finding rational zeros of a function

ok the problem states find all rational zeros of the function f(x)= 2x^4-15x^3+23x^2+15x-25

i got:

P:-1,+1

q: -1,+1,-5,+5,+25,-25,

there are additional factors for the constant, what are they and how do i go about finding them? i dont want pts taken off from my exam by not finding ALL the factors.

and when i solve this problem, should i use the quadratic function or should i continue using synthetic division until its completely factorized? i got the answer, i just continued using synthetic division, i see that u can also use the quadratic function, question is does it matter what i use?

thanks!

Re: finding rational zeros of a function

Quote:

Originally Posted by

**noork85** ok the problem states find all rational zeros of the function f(x)= 2x^4-15x^3+23x^2+15x-25

i got:

P:-1,+1

q: -1,+1,-5,+5,+25,-25,

there are additional factors for the constant, what are they and how do i go about finding them? i dont want pts taken off from my exam by not finding ALL the factors.

and when i solve this problem, should i use the quadratic function or should i continue using synthetic division until its completely factorized? i got the answer, i just continued using synthetic division, i see that u can also use the quadratic function, question is does it matter what i use?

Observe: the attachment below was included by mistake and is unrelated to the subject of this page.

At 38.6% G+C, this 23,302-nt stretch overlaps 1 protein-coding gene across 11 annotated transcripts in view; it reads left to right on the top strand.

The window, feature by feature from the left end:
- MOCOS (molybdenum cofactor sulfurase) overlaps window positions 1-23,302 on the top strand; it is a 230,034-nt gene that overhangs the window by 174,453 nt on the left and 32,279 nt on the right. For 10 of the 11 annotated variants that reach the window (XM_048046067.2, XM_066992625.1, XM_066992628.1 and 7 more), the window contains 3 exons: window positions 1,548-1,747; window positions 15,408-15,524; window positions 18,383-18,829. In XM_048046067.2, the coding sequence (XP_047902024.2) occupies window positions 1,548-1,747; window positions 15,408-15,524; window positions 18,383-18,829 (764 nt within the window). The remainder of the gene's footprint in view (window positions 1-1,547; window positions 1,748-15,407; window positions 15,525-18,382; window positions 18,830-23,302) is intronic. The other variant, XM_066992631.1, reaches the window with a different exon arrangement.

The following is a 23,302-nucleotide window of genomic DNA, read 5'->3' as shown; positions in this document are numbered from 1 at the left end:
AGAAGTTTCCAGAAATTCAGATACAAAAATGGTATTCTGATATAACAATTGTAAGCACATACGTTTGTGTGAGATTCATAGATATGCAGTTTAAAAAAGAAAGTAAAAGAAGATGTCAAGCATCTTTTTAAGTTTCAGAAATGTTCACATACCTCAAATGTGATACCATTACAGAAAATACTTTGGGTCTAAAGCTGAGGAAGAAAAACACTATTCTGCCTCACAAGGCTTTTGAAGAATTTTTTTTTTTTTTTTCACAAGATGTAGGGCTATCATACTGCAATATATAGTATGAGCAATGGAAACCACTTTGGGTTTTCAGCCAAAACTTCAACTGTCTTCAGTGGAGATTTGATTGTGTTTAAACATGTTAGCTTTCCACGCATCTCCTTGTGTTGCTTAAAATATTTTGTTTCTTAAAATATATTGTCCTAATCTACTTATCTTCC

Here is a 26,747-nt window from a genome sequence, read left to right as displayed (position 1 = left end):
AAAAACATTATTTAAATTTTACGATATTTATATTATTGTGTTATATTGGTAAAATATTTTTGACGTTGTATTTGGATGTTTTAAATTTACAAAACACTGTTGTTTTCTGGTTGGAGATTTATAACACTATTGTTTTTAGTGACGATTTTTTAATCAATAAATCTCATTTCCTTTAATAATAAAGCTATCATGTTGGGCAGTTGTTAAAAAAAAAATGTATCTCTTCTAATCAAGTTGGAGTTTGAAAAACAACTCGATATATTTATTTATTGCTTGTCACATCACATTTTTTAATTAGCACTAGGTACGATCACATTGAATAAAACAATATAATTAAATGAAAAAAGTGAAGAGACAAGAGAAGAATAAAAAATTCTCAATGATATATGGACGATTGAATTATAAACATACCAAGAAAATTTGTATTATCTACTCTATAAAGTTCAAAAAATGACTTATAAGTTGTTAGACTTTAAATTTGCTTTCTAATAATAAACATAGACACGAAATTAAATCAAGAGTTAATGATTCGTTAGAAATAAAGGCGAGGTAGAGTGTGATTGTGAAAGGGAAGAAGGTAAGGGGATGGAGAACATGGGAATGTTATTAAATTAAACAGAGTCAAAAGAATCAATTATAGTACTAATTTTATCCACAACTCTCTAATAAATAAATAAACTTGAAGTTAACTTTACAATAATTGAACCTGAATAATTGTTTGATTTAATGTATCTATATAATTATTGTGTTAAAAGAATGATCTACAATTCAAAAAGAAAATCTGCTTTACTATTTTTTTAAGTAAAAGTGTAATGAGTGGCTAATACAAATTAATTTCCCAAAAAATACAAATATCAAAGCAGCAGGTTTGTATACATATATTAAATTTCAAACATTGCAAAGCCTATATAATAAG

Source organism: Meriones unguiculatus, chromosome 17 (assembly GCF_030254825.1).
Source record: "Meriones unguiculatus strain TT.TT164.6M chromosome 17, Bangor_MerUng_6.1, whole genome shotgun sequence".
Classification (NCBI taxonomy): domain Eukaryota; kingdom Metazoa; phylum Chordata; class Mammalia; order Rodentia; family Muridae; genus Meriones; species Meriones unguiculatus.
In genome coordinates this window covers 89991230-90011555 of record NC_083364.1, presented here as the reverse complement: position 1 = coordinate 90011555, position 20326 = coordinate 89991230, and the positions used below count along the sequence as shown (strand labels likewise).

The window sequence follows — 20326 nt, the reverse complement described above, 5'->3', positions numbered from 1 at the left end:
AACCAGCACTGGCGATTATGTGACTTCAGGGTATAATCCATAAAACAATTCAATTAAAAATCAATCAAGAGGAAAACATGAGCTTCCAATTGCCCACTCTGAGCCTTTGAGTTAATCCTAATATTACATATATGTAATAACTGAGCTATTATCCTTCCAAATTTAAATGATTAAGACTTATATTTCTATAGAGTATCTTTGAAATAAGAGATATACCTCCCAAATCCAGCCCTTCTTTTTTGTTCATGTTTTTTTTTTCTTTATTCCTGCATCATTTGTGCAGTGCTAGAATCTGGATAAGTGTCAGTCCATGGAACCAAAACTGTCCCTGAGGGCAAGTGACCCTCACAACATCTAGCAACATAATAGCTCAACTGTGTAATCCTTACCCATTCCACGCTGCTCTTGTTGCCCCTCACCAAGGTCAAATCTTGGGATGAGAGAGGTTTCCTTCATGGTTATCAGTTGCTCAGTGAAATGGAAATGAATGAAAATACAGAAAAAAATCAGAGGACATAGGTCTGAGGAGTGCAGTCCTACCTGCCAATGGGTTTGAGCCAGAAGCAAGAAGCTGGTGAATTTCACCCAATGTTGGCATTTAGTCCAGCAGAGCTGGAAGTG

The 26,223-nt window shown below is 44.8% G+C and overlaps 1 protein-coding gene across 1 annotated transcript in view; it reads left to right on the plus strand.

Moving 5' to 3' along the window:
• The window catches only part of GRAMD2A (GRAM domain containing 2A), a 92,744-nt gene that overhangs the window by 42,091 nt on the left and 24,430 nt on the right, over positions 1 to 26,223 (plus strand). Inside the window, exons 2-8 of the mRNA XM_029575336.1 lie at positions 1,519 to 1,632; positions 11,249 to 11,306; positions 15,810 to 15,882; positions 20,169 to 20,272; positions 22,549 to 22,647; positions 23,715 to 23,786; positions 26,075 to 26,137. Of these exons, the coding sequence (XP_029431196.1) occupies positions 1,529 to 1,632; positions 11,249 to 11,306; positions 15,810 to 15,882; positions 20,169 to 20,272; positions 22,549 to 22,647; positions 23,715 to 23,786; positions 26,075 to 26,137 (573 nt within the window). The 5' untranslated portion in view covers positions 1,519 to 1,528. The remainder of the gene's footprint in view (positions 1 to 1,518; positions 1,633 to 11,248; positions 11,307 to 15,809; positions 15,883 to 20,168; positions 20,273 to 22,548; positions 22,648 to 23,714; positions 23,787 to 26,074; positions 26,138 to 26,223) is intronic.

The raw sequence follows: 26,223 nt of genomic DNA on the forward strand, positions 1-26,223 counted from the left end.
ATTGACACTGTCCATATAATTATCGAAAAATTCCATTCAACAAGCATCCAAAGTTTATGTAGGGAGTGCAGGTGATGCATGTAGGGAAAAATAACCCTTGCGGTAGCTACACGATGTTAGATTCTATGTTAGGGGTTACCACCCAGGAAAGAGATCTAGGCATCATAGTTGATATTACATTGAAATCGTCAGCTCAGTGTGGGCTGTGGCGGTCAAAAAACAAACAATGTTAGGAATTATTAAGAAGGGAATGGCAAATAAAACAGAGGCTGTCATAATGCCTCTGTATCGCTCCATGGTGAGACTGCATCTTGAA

thanks!

if p indicates factors of the leading coefficient, then you forgot the factors of 2 ...

once synthetic division gets you down to a quadratic, then use the method you find easiest for determining the remaining zero(s).

Re: finding rational zeros of a function

i thought u only factor the constant, that being 25.

Re: finding rational zeros of a function

ok so

factors of constant are:+-1,+-5,+-25

factors of coefficient are:+-1,+-2

possible zeros are obtained by dividing the factors of constant by factors of coefficient? and they are,

+-,+-5,+-25,+-,1/2,+-5/2,+-25/2

is there an easier way to obtain the possible zeros when u have alot to divide?

Re: finding rational zeros of a function

Quote:

Originally Posted by

**noork85** ok so

factors of constant are:+-1,+-5,+-25

factors of coefficient are:+-1,+-2

possible zeros are obtained by dividing the factors of constant by factors of coefficient? and they are,

+-,+-5,+-25,+-,1/2,+-5/2,+-25/2

is there an easier way to obtain the possible zeros when u have alot to divide?

I always start with the easy candidates ... $\displaystyle \pm 1$ ... I note that x = 1 is a zero right off

you can also use the intermediate value theorem to find intervals that have zeros.

Re: finding rational zeros of a function

can u please demonstrate that with this example?

Re: finding rational zeros of a function

Quote:

Originally Posted by

**noork85** can u please demonstrate that with this example?

$\displaystyle f(x)= 2x^4-15x^3+23x^2+15x-25$

$\displaystyle f(2) = 9$ , $\displaystyle f(3) = -16$

since f(x) is a continuous polynomial function, this tells you you have a zero between x = 2 and x = 3 ... try x = 5/2